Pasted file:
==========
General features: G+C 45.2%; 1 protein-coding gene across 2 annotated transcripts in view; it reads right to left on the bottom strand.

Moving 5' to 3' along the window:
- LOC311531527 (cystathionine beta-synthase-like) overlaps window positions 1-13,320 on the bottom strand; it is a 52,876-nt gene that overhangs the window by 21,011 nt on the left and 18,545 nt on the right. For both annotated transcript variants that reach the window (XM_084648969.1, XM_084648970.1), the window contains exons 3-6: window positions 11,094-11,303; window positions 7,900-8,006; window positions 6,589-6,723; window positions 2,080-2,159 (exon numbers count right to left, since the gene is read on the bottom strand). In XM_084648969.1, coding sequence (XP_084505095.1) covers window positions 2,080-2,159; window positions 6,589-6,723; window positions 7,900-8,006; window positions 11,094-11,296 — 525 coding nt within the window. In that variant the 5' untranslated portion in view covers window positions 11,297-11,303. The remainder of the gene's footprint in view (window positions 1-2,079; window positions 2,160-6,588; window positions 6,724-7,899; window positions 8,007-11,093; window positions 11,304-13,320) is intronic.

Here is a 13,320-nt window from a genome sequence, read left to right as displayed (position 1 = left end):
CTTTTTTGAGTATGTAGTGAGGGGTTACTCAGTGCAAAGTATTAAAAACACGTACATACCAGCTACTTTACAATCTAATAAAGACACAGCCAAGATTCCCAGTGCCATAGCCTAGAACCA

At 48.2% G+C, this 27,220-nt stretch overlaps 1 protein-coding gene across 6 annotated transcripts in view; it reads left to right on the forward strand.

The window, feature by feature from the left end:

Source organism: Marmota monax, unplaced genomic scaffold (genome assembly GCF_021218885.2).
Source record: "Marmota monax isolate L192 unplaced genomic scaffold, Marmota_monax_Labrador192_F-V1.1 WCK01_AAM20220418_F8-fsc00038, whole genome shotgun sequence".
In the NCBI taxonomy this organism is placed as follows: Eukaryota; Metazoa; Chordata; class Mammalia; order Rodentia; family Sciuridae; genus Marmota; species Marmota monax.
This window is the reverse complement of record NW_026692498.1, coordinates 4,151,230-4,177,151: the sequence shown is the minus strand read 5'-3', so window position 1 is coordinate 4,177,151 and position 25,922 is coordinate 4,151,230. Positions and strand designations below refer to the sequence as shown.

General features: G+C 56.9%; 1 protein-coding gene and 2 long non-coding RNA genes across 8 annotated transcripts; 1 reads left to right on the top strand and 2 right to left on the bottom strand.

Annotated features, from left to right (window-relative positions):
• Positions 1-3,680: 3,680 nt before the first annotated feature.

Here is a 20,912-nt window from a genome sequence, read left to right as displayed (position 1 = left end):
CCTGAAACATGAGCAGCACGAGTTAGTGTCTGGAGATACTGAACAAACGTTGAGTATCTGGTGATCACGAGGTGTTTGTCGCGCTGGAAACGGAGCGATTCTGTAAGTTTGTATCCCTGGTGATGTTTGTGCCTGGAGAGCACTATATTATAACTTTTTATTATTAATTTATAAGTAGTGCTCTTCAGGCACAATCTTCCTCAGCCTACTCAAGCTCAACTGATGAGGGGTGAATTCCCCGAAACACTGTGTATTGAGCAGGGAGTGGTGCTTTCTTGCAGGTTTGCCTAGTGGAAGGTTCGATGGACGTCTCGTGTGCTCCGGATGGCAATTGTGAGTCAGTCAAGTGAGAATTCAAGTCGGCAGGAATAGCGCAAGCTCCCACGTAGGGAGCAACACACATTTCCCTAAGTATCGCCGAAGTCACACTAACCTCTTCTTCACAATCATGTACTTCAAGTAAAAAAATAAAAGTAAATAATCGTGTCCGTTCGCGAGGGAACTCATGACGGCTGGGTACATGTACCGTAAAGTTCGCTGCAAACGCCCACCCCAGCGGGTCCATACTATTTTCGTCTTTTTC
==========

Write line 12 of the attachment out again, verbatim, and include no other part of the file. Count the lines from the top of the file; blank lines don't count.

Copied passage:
General features: G+C 56.9%; 1 protein-coding gene and 2 long non-coding RNA genes across 8 annotated transcripts; 1 reads left to right on the top strand and 2 right to left on the bottom strand.